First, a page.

You say YES, your body says NO

I decided to with my new Arthritis medication working fairly well, I would try to reclaim some of my “missing life.”  We all have parts of our lives missing.  Things we can’t do, that we used to be able to do.  I’m not talking about playing the violin, unless of course you were a violinist before your arthritis struck, but those things we used to commit to do without even thinking.

I used to give talks.  Talks on education.  Talks on art history.  Talks on teaching art, viewing art, buying art, valuing art….

I also gave talks on skeptic education, such as Bigfoot, UFOs, alien abduction and had a specialty in New England paranormal history.

When I was asked to give a talk before I was always honored and happy to say a resounding YES.  YES, I would love to travel to where ever to share what I know.  YES, I love putting together a fun power point.  YES, I love answering questions, and I’ll gladly show and even contribute snacks.

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I can talk about animals with Bigfeet

The only thing I needed to check was my calendar.  I would travel all the way to TAM at Las Vegas, or drive 6 hours to my favorite talking venue at the Central NY Skeptics in Syracuse.  If the calendar was clear, I was ready to go.

I haven’t given a talk for over 3 years.  That’s because what was “No problem” became “Big problem”.  I was mortified when I had to cancel a talk at CNY skeptics just days before I was to speak as I needed surgery on an artery in my head.  This was the beginning or a long period of diagnostic testing to discover I was suffering from two types of Arthritis.  There is nothing worse than letting down your favorite group, and to do so at the last minute was especially distressful.

I’ve had to confine my skeptic education to blogging.  It was only recently that I decided I try speaking in public again.  I’m on a new medication that is in a testing phase.  My response has been good.  Not “I’m cured”.  But certainly helpful enough that I have gained back some of my courage.  I could perhaps, do a talk.

I looked at the local library and saw they were offering something called “Out of the Ordinary” brown bad lunch talks.  Among the speakers were the local so called psychic, the local ghost hunting group, and a UFO “expert”.  I noticed there were two dates on the library calendar that said “Come hear our mystery guest”.  As an experienced speaker I know that means “we don’t have a speaker for these dates.”

As a skeptic, I knew if I could get a gig as one of the “Mystery speakers” it would be an invaluable opportunity to teach an audience ,expecting woo and the paranormal, about skepticism.  The skeptic educator in me had to ask “Are you up to this challenge?”

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Nothing is more wonderful than a great audience!

I had to think about the changes on this new medication. Did this medication give me the freedom to commit to something, for just an hour, or would I risk letting the library down if I were ill?

My old medication gave me the feeling I had become someone that just basically had turned from a human being into an illness.

The illnesses ruled my life.  I could plan nothing.  My bed was the only thing in my life that was consistent.

This is one reason I volunteered to try a new off use medication.  My doctor asked me as he could tell the methotextrate was making me depressed. The other Rheumatologist at the practice is a firm believer in Methotextrate.  He refuses to try anything new, because he contends “We know the history of Methotextrate.  We know all the side effects.  We know that it helps patients.  I won’t take a chance with my patients as guinea pigs.”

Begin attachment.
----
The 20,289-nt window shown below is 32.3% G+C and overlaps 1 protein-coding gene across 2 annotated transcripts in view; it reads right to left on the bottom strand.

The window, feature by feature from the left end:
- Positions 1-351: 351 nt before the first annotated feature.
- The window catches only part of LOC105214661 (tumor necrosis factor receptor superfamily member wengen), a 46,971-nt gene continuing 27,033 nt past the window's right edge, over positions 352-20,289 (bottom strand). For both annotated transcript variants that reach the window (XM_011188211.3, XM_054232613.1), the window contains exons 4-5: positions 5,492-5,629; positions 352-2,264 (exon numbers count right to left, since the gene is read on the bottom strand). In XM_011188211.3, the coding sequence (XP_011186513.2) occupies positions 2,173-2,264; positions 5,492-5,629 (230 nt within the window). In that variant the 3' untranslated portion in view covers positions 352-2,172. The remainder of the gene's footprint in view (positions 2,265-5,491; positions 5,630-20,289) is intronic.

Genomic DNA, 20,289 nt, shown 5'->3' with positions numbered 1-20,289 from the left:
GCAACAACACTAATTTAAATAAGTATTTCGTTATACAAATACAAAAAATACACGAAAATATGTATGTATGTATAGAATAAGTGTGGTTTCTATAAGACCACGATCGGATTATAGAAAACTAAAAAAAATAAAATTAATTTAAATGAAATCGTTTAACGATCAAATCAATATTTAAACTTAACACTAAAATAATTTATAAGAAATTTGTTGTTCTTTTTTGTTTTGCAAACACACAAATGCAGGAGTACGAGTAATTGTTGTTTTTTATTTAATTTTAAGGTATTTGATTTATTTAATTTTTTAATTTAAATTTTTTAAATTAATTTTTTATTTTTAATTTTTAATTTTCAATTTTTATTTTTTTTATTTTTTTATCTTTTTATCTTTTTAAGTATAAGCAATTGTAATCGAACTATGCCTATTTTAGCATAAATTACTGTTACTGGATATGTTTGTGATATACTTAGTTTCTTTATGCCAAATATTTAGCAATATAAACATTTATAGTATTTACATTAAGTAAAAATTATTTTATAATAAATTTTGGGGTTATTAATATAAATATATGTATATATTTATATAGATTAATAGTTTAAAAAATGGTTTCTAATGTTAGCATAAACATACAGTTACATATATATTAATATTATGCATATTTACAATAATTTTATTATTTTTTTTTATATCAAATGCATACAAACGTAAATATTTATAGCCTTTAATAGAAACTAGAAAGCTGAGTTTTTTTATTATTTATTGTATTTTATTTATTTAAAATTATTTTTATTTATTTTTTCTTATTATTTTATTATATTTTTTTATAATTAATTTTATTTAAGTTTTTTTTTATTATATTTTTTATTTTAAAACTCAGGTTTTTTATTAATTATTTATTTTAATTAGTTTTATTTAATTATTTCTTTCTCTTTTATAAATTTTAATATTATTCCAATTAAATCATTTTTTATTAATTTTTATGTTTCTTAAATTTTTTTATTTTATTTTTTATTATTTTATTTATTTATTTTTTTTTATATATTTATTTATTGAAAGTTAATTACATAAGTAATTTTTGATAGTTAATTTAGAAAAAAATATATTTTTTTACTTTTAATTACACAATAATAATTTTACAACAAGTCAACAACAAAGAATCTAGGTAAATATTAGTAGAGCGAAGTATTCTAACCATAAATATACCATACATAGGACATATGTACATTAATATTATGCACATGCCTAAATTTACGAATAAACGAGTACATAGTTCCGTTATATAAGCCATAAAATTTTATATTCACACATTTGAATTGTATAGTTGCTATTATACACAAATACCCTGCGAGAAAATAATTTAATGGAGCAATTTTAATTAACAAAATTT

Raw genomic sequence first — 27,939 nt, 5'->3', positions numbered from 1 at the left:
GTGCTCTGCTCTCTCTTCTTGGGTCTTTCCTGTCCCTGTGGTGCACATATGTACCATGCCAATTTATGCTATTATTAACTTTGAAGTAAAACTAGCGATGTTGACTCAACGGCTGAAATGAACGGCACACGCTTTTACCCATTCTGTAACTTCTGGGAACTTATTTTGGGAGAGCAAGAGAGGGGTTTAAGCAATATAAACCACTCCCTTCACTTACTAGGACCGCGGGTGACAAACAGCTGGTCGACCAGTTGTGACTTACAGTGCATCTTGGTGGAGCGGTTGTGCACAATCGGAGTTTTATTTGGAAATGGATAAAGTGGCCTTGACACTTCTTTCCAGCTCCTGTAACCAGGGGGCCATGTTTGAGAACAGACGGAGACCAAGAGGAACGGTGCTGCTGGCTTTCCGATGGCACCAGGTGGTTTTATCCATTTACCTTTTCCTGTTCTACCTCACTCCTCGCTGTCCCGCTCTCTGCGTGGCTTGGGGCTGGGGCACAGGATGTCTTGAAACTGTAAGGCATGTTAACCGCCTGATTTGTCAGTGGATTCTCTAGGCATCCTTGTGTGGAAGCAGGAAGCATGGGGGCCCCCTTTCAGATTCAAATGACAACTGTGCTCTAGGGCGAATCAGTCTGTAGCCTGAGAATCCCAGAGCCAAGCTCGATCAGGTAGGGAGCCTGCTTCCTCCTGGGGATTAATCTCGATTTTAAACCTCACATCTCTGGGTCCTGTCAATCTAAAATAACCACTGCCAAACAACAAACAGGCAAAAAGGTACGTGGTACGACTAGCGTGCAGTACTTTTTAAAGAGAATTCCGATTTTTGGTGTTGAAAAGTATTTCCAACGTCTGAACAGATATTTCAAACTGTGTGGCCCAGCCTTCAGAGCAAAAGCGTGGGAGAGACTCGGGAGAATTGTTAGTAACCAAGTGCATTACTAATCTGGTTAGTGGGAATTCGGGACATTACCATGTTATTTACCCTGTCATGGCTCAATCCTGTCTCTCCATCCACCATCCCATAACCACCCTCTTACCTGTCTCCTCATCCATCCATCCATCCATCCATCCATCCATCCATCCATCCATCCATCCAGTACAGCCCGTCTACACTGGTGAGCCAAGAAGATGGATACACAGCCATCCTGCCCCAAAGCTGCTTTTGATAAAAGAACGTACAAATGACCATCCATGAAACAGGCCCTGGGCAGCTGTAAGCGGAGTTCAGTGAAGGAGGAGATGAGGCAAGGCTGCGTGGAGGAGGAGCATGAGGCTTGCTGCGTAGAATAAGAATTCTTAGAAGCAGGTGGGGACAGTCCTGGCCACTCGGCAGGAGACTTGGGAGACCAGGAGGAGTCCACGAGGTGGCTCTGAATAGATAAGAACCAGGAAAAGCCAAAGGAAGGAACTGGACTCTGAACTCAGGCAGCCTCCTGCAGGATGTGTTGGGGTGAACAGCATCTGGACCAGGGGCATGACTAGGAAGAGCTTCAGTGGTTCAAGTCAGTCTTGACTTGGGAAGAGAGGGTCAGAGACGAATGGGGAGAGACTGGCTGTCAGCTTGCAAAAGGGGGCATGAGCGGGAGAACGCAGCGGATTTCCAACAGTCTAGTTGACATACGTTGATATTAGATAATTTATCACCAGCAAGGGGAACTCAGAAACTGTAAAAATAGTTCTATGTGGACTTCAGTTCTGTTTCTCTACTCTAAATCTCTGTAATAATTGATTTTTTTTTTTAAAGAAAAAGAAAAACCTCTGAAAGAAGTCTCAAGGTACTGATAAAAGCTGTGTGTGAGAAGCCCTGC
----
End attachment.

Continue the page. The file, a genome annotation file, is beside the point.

My Rheumatologist is young.  He’s the newbie.  He graduated from the school on a tropical island.  He treats not just my illnesses he treats my whole body.  Including my mind, which was in a critical state.  I volunteered for the new medication because I have adult children, no financial need to support anyone, and I was desperate for that one thing that keeps all of us going… HOPE.

The new medication gave me enough energy to commit to ONE THING each day.  Nothing big and timing was important.  But it did open up life for me again.  I wasn’t just my illness.  I can now get a haircut.  I can commit to a time and appointment and get a haircut.  That’s huge.  I can go shopping for about an hour.  Give me a cart to lean on and I might make more than one store.

So I committed to the talk.

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always ask for a stool

I had a wonderful time at the talk.  I hope the audience enjoyed it and learned a few new things.  I was in a bit of pain as I had to stand for the entire talk.  That’s because a podcaster was recording the talk.

I made my first mistake.

While I can commit to something, I can’t do something like I used to.  Standing for an hour was very painful.  I thought too late to ask for a stool.  I needed to be near the microphone, so my plan of just sitting was OUT.  Also, it is important to be seen when you are speaking. So asking for a stool is on my list of things for any future talks.

Then afterward I agreed to do an interview with the podcaster. That was fine, especially as I had a friend help me with the interview. He knew a lot of answers I did not know.  But, that was a second hour.  Finally I hung out with my friend a bit.  No problem but I was fading quickly.  The standing for an hour had taken a toll on my joints.  Flaring was happening.

The next day, I wasn’t able to do anything.   Well, I did do a lot, I was icing joints and feeling sad that my foray into the “real world” was a failure. It wasn’t, but I missed an important appointment because I was in too much pain to keep it.